Stock market losses can be rough on your portfolio’s bottom line, but they may also offer the potential to reduce your tax liability and possibly buy shares at a discount. Whether this strategy — called tax-loss harvesting — is appropriate for you depends on a variety of factors, including your current portfolio performance, your long-term goals, and your current and future taxable income.
Gains and Losses
When an investment loses money, it’s often best to look beyond current performance and hold it for the long term. Sometimes, though, you may want to sell a losing investment, which could help balance gains from selling an investment that has appreciated or reduce your taxable income even if you do not have gains.
Capital gains and losses are classified as long term if the investment was held for more than one year, and short term if it was held for one year or less. Long-term gains are taxed at a rate of 0%, 15%, or 20% depending on your income. Short-term gains are taxed at your ordinary income tax rate, which may be much higher than your capital gains rate.
For tax purposes, capital losses are applied first to like capital gains and then to the other type of gains; for example, long-term losses are applied first to long-term gains and then to short-term gains. Up to $3,000 of any remaining losses can then be applied to your ordinary income for the current year ($1,500 if you are married filing separately). Finally, any remaining losses can be carried over to be applied to capital gains or ordinary income in future years. For most taxpayers, the biggest benefit comes when applying losses to short-term gains or ordinary income.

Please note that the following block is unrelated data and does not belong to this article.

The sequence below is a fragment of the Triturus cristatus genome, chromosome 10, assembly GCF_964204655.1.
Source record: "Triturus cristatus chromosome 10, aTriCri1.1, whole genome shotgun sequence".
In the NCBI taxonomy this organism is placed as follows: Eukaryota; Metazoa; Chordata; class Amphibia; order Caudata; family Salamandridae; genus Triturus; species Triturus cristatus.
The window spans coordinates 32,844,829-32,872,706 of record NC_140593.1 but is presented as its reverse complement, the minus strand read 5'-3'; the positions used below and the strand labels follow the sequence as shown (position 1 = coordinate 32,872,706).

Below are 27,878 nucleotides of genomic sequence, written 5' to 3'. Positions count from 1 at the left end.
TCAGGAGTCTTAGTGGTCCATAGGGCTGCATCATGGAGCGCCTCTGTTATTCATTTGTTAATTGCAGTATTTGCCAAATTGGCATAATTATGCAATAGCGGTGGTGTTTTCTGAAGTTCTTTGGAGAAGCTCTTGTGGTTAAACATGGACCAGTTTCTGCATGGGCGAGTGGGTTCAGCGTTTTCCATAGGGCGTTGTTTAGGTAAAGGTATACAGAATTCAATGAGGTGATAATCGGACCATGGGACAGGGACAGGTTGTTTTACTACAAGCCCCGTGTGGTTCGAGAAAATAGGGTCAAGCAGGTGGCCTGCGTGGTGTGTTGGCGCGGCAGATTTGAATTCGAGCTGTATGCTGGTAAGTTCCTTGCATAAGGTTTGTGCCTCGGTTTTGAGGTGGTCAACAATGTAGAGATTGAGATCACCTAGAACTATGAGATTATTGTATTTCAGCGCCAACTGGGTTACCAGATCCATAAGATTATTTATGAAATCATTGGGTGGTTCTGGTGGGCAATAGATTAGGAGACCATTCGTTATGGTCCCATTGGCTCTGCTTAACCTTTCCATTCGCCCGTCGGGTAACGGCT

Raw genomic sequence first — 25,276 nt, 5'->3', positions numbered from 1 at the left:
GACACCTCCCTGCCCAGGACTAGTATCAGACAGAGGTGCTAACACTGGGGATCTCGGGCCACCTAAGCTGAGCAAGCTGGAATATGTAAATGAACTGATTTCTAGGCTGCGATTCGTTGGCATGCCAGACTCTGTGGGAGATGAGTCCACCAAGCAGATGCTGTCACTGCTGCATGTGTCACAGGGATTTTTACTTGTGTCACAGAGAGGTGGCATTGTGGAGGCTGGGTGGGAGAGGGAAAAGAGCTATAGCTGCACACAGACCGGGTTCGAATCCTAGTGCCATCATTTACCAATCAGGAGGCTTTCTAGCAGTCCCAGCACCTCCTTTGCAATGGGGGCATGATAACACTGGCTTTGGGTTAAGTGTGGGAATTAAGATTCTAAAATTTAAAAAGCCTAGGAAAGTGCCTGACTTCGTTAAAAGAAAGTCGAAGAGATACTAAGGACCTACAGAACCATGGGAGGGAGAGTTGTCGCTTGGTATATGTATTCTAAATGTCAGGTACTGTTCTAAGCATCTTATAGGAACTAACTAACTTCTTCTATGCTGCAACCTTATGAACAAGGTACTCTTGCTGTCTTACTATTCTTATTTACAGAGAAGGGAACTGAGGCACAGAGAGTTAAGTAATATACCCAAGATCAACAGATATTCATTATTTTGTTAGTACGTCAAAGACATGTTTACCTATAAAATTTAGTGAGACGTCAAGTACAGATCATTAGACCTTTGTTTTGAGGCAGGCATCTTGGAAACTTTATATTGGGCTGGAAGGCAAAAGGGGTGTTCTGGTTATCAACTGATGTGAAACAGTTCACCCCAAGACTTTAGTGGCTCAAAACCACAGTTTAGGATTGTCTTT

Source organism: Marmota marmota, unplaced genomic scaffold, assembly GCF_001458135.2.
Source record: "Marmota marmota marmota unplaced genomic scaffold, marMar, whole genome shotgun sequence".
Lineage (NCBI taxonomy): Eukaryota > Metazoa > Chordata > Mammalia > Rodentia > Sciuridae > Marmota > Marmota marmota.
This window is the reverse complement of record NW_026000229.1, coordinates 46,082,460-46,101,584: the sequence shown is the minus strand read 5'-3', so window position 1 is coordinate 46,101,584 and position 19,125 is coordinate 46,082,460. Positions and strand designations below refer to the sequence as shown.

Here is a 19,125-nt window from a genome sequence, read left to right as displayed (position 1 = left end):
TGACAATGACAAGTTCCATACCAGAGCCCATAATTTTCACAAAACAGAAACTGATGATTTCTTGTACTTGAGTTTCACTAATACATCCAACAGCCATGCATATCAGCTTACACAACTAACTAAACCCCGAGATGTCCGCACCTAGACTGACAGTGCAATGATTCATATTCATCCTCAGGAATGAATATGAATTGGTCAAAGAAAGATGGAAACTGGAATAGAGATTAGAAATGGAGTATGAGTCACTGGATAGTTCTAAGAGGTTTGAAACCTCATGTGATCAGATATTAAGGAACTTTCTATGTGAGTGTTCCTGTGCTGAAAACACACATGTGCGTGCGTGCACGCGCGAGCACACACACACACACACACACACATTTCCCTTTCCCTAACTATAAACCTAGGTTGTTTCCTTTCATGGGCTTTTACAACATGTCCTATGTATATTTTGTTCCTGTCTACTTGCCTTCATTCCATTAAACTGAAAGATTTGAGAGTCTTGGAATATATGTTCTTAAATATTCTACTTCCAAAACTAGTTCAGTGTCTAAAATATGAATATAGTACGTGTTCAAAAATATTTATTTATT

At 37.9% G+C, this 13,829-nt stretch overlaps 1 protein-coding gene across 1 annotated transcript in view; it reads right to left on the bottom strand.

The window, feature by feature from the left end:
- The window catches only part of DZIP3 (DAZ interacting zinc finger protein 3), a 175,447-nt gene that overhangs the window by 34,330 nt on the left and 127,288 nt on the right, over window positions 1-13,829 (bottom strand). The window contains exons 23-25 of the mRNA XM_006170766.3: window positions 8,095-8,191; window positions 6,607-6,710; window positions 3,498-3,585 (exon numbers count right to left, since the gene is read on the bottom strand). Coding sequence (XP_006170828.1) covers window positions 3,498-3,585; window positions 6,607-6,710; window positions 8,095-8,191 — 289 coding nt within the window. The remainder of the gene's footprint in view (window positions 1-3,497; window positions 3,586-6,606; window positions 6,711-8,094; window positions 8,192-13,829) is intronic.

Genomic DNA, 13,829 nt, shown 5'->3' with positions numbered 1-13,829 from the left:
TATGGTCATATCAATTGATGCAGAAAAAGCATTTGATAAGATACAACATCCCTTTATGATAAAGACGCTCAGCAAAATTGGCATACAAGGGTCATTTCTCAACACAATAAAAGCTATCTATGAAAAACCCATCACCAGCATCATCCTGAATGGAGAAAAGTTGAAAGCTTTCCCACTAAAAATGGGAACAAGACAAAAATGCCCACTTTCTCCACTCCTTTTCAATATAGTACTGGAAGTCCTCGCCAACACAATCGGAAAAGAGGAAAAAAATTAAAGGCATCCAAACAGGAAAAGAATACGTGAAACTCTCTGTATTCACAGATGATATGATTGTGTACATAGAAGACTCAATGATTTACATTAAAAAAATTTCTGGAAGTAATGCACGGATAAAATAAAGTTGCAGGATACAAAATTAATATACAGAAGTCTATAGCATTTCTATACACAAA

Selling, Buying, and Washing
Some investors sell losing investments with the idea of harvesting the tax loss and then buying the same investment while its price remains low. In order to discourage this, the IRS has a wash-sale rule, which prohibits buying “substantially identical stock or securities” within 30 days prior to or after a sale. This also applies to securities purchased by your spouse or a company you own.
It is impossible to time the market, but under the right circumstances, harvesting a tax loss and then buying the same security at least 30 days later (i.e., after the wash-sale period) could potentially result in a lower tax liability when you sell that security later at a gain.
This is most likely if you repurchase the security at a similar or lower price, and you are in a higher tax bracket at the time you take the loss than at the time you take the gain — for example, if you take the loss while working and sell when you are retired.
Any year in which your taxable income falls within the 0% capital gains rate is an opportune time to take gains, and any losses in that year would be applied to short-term gains or ordinary income. Keep in mind that capital gains and losses apply only when investments are sold in a taxable account.
Tax-loss harvesting is a complex strategy, and it would be wise to consult your financial professional before taking action. Although there is no guarantee that working with a financial professional will improve investment results, a professional can evaluate your objectives and available resources and help you consider appropriate long-term financial strategies.
All investing involves risk, including the possible loss of principal, and there is no guarantee that any investment strategy will be successful.
Source: Broadridge Financial Solutions